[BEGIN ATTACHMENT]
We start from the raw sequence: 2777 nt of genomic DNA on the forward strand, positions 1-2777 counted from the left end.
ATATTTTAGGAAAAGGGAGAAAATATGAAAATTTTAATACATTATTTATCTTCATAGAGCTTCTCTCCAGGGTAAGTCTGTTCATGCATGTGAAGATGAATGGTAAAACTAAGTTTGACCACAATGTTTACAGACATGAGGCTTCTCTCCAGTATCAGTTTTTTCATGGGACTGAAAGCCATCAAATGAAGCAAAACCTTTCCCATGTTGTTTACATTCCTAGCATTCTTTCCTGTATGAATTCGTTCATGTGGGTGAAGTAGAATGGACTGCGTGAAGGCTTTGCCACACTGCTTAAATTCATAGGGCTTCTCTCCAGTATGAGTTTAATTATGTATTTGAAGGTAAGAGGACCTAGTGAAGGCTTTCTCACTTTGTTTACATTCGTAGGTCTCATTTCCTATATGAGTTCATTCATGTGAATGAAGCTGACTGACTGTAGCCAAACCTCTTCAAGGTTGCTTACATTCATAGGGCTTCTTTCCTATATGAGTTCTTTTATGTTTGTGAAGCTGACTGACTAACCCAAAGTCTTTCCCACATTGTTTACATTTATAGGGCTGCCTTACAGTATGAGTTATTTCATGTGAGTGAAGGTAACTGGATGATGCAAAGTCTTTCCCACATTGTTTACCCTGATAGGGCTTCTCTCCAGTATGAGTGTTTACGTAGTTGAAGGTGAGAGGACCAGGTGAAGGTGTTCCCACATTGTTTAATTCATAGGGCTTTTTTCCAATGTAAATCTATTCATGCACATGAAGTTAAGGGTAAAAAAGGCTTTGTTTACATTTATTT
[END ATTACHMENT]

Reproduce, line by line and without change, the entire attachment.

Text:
We start from the raw sequence: 2777 nt of genomic DNA on the forward strand, positions 1-2777 counted from the left end.
ATATTTTAGGAAAAGGGAGAAAATATGAAAATTTTAATACATTATTTATCTTCATAGAGCTTCTCTCCAGGGTAAGTCTGTTCATGCATGTGAAGATGAATGGTAAAACTAAGTTTGACCACAATGTTTACAGACATGAGGCTTCTCTCCAGTATCAGTTTTTTCATGGGACTGAAAGCCATCAAATGAAGCAAAACCTTTCCCATGTTGTTTACATTCCTAGCATTCTTTCCTGTATGAATTCGTTCATGTGGGTGAAGTAGAATGGACTGCGTGAAGGCTTTGCCACACTGCTTAAATTCATAGGGCTTCTCTCCAGTATGAGTTTAATTATGTATTTGAAGGTAAGAGGACCTAGTGAAGGCTTTCTCACTTTGTTTACATTCGTAGGTCTCATTTCCTATATGAGTTCATTCATGTGAATGAAGCTGACTGACTGTAGCCAAACCTCTTCAAGGTTGCTTACATTCATAGGGCTTCTTTCCTATATGAGTTCTTTTATGTTTGTGAAGCTGACTGACTAACCCAAAGTCTTTCCCACATTGTTTACATTTATAGGGCTGCCTTACAGTATGAGTTATTTCATGTGAGTGAAGGTAACTGGATGATGCAAAGTCTTTCCCACATTGTTTACCCTGATAGGGCTTCTCTCCAGTATGAGTGTTTACGTAGTTGAAGGTGAGAGGACCAGGTGAAGGTGTTCCCACATTGTTTAATTCATAGGGCTTTTTTCCAATGTAAATCTATTCATGCACATGAAGTTAAGGGTAAAAAAGGCTTTGTTTACATTTATTT